Stars explained: * A production of no real merit with failings in all areas. ** A production showing evidence of not enough time or effort, or even talent, and which never breathes any real life into the piece – or a show lumbered with a terrible script. *** A good enjoyable show which might have some small flaws but has largely achieved what it set out to do.**** An excellent show which shows a great deal of work and stage craft with no noticeable or major flaws.***** A four star show which has found that extra bit of magic which lifts theatre to another plane.
Half stars fall between the ratings

A very tasty offering

The Bear,The Anniversary and The Proposal

Highbury Theatre Centre


It's a fact that if you mention of the name Chekhov to the occasional theatre goer who is perhaps less than informed, there is often a look of dread as it conjures up an evening of a depressing analysis of Russian life in the 1800.

Now whilst some of Chekov's more serious works can lead to such a result, his short one act comedies are far from that and remain some of the funniest and tastiest ever written.

Director Liz Parry and the Highbury cast have chosen three of his best and the combination here blend smoothly together like a Robert Altman film with each individual story sharing the essence of their related themes.

First up was The Bear. A young Widow Popova, played by Becki Jay, still mourning the loss of her husband after seven months is interrupted one day by the overbearing Smirnov played by Simon Baker. Smirnov has called to collect a debt to pay his mortgage interest and as the two argue over the debts potential non-payment an odd attraction begins between the pair of them. The scene is punctuated by Luka, Popova's footman, played by Allan Lane who adds an assortment of comic entrances. What was impressive was the energy and timing everyone delivered in this opening play setting the high standard and tone for what was to come.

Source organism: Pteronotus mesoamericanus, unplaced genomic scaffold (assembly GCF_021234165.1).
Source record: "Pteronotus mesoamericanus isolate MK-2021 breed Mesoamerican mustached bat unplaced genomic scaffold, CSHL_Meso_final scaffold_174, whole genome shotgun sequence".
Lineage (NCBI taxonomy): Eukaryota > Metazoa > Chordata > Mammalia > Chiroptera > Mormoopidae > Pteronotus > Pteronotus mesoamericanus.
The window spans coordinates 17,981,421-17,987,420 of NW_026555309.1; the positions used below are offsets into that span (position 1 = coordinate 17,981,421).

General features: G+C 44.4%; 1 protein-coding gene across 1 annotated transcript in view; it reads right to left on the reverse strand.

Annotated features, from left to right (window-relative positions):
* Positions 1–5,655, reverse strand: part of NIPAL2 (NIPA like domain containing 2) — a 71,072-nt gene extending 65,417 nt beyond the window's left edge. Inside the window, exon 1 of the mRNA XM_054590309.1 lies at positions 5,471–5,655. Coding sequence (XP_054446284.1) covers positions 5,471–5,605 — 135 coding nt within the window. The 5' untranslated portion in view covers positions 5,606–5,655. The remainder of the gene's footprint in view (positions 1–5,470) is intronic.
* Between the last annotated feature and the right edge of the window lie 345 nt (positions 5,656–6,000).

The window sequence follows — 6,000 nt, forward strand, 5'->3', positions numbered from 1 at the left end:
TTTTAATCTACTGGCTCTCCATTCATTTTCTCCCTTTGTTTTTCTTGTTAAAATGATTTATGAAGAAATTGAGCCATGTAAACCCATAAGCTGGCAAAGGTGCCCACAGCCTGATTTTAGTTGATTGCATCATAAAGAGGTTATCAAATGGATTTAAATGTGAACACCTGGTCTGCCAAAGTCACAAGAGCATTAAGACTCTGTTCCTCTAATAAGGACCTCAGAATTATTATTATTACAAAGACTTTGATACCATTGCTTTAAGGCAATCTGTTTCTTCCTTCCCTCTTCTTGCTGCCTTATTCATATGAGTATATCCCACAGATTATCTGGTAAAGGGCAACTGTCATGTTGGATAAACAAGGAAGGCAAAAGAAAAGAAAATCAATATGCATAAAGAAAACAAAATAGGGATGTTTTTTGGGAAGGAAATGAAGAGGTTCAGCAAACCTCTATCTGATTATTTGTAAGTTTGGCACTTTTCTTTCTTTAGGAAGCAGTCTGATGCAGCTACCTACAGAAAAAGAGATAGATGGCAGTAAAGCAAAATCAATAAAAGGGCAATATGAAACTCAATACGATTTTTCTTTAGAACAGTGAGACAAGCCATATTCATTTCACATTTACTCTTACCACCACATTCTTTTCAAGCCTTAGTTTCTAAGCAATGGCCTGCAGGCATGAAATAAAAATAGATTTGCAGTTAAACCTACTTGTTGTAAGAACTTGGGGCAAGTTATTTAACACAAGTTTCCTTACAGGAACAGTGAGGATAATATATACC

Next up was The Anniversary .Set in the offices of a Bank on its 15th Anniversary a sequence of `womanly' interruptions leads to the meltdown of the bank's Chairman Shipuchin played ably by Kerry Frater.

Niko Adilypour created a very amusing portrayal of Khirin the banks book keeper in an almost Eric Morecambe style. Louise Grifferty played Shipuchin's interfering wife and with Gwen Evans as the dotty Nastasya aiming to reinstate her husband's job in completely the wrong venue. The ladies thoroughly delighted in interrupting the men folk's working day.

Finally was The Proposal, perhaps the simplest of the three plays but the most difficult to deliver. Lomov played by Jack Hobbis calls on Natalya, played by Karrise Willets, to ask for her hand in marriage having to first get past her mother Sasha  played by Sheila Knapman . Whilst the other two plays were good this one was excellent with Hobbis creating as much brilliant comedy outside of the script as there is in it. Equally matched were the performances of Willets and Knapman and the play actually got me laughing out loud which is something of a rarity. 

This bite sized evening of Chekhov would be a great introduction for anyone who thinks he is too rich for a single sitting as in this serving Highbury have conjured a very entertaining and full flavoured three course menu.

 To 19-10-13.

Jeff Grant

Home Reviews A-Z Reviews by affiliate